2015-16 G20 Anti-Corruption Action Plan (PDF)

2015-16 G20 Anti-Corruption Action Plan
G20 Leaders established the Anti-Corruption Working Group (ACWG) at the Toronto Summit in 2010 in
recognition of the significant negative impact of corruption on economic growth, trade and development. At the
end of 2014, corruption continues to represent a significant threat to global growth and financial stability.
Corruption destroys public trust, undermines the rule of law, skews competition, impedes cross-border
investment and trade, and distorts resource allocation. As a group of the world’s largest economies, the G20
remains committed to reducing the incidence of corruption and building a global culture of intolerance towards
To support the G20 growth and resilience agenda, the ACWG commits to focus its work on where it can best add
value to existing international efforts to reduce corruption and enhance transparency. The G20 has a special
role in injecting political momentum in response to critical global governance challenges. An important element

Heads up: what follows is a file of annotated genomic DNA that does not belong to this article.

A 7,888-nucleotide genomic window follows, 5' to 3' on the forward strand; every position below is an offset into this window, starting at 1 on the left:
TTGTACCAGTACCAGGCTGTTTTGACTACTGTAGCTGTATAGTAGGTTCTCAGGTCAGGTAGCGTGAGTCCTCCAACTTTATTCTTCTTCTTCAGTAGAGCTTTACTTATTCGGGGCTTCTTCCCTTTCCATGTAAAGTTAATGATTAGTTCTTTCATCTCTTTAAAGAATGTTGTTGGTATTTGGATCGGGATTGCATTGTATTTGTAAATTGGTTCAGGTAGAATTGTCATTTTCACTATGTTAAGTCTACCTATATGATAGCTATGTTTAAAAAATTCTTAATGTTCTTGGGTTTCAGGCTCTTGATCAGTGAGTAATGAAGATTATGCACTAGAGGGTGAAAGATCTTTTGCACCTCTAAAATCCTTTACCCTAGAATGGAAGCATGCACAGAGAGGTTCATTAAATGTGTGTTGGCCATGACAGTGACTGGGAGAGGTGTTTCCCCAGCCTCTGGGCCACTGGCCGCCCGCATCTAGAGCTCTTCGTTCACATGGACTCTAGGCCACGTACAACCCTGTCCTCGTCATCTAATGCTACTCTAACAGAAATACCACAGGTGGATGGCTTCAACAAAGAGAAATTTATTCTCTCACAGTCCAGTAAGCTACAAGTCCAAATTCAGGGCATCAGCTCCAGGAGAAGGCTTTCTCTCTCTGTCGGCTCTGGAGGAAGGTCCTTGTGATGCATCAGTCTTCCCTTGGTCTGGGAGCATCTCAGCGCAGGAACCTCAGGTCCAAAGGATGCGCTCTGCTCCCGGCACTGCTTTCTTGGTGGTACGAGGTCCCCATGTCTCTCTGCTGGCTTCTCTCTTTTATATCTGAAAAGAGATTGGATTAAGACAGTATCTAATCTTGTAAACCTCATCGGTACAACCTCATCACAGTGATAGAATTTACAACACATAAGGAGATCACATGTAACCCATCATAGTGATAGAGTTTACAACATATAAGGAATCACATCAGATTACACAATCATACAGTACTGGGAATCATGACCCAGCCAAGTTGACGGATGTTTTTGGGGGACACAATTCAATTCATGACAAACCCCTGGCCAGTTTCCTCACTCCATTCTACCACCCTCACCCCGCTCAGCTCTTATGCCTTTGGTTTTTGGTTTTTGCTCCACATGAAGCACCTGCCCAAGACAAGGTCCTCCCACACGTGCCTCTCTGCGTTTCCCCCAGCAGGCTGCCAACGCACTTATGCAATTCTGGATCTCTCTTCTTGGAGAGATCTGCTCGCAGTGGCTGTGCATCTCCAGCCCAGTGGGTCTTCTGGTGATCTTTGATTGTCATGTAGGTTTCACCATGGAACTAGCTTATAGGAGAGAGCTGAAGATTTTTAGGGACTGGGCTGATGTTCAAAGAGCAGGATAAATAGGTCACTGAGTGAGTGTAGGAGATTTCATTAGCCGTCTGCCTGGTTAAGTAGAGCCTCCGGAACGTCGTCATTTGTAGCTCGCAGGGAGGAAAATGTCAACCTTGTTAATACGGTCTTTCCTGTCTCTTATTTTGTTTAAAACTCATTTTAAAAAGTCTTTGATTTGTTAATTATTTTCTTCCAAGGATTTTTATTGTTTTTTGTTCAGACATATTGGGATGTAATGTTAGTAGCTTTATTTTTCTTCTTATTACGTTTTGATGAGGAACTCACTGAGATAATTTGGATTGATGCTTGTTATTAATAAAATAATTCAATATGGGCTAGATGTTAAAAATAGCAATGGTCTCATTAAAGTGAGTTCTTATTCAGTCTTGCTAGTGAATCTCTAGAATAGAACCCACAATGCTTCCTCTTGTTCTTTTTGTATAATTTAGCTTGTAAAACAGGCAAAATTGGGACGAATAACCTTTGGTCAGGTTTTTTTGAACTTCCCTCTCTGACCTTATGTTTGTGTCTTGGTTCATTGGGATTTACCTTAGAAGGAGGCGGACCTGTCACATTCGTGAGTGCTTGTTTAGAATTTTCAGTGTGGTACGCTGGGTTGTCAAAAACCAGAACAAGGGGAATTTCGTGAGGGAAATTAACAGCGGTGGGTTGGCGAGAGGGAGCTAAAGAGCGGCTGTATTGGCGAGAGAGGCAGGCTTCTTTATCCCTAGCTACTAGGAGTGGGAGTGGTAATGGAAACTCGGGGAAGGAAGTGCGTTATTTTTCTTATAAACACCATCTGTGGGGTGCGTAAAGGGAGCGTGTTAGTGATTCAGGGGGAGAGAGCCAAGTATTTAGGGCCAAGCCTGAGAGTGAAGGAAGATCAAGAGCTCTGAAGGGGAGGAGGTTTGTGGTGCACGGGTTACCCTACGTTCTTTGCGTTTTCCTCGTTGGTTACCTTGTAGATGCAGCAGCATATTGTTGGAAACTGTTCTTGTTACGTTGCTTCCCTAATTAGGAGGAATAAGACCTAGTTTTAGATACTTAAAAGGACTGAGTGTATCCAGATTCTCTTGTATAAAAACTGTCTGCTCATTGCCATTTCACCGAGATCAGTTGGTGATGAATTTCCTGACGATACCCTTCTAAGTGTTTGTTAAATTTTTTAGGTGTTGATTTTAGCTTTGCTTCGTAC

of the G20 response is partnering with international organisations to ensure a coordinated approach to address
critical gaps in the global response to corruption. Mindful of the G20 High-Level Principles on Corruption and
Growth, we will work closely with other work streams and working groups to develop a strong, coherent G20
anti-corruption agenda, in order to strengthen investment environments and boost growth.
Since 2010, the work of the ACWG has been guided by two-year action plans that include, among others,
commitments by G20 countries to ratify and implement the United Nations Convention against Corruption,
combat money laundering, promote integrity within our respective governments, and cooperate with other
countries to investigate, prosecute and recover the proceeds of corruption. The G20 renews its pledge to fully
implement actions agreed in previous action plans. In addition, G20 members commit to taking concrete,
practical action in 2015-16 on the following issues, which G20 countries have identified as high priorities in the
fight against corruption:
 Beneficial ownership transparency: Preventing the abuse of legal persons and arrangements is a critical
issue in the global fight against corruption. Despite significant international efforts and attention, legal
persons and arrangements continue to be misused to hide or conceal criminal activity such as money
laundering, tax evasion, and corruption. This abuse of legal persons and arrangements undermines the
broader efforts of the G20 to achieve its mission of protecting the global financial system and promoting
growth. G20 countries commit to promote greater transparency through effective implementation of the